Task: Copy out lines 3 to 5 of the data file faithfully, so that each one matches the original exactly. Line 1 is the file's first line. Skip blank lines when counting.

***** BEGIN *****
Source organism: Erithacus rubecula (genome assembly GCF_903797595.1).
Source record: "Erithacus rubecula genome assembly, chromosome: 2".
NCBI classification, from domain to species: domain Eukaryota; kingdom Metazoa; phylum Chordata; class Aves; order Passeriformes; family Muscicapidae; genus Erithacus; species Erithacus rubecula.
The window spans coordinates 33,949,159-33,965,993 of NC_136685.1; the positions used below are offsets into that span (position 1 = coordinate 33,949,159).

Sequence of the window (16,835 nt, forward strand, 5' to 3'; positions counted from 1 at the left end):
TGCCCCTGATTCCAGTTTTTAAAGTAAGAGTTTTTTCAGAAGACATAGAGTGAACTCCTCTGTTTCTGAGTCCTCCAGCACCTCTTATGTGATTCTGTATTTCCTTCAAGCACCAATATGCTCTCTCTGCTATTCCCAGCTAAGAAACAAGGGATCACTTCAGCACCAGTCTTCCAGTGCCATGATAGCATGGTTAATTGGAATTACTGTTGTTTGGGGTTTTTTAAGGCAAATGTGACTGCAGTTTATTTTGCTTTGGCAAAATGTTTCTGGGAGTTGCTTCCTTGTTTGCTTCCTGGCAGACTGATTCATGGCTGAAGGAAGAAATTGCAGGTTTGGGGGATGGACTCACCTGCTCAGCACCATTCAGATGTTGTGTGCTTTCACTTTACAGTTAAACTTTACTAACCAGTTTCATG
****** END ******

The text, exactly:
NCBI classification, from domain to species: domain Eukaryota; kingdom Metazoa; phylum Chordata; class Aves; order Passeriformes; family Muscicapidae; genus Erithacus; species Erithacus rubecula.
The window spans coordinates 33,949,159-33,965,993 of NC_136685.1; the positions used below are offsets into that span (position 1 = coordinate 33,949,159).

Sequence of the window (16,835 nt, forward strand, 5' to 3'; positions counted from 1 at the left end):